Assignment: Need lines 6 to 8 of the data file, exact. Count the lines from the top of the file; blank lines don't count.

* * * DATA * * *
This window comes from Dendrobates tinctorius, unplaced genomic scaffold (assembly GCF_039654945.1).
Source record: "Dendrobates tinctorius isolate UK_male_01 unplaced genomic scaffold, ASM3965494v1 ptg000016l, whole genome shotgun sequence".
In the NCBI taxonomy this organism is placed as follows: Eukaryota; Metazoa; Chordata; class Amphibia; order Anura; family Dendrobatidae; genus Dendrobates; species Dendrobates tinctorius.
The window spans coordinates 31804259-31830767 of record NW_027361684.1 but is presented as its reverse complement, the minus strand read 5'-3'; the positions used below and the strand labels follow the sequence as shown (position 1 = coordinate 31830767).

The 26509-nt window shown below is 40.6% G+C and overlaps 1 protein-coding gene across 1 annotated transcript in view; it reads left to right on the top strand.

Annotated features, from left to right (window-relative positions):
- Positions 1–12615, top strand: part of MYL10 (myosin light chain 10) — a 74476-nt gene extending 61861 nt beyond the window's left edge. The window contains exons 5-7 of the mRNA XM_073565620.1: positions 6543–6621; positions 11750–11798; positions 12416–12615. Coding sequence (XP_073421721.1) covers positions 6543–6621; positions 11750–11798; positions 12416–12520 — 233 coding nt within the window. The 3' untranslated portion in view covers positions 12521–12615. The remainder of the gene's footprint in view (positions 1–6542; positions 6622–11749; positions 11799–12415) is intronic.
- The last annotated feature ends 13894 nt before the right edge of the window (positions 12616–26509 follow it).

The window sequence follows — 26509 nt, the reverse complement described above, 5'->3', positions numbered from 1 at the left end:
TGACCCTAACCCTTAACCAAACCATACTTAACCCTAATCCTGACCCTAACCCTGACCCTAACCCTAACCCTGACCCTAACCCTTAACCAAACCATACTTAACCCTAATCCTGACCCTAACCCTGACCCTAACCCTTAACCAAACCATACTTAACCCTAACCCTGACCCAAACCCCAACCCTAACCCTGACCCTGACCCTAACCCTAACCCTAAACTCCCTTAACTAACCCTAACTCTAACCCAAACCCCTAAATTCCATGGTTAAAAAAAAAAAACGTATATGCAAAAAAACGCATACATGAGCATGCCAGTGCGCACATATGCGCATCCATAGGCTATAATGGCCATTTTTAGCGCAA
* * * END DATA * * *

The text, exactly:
Annotated features, from left to right (window-relative positions):
- Positions 1–12615, top strand: part of MYL10 (myosin light chain 10) — a 74476-nt gene extending 61861 nt beyond the window's left edge. The window contains exons 5-7 of the mRNA XM_073565620.1: positions 6543–6621; positions 11750–11798; positions 12416–12615. Coding sequence (XP_073421721.1) covers positions 6543–6621; positions 11750–11798; positions 12416–12520 — 233 coding nt within the window. The 3' untranslated portion in view covers positions 12521–12615. The remainder of the gene's footprint in view (positions 1–6542; positions 6622–11749; positions 11799–12415) is intronic.
- The last annotated feature ends 13894 nt before the right edge of the window (positions 12616–26509 follow it).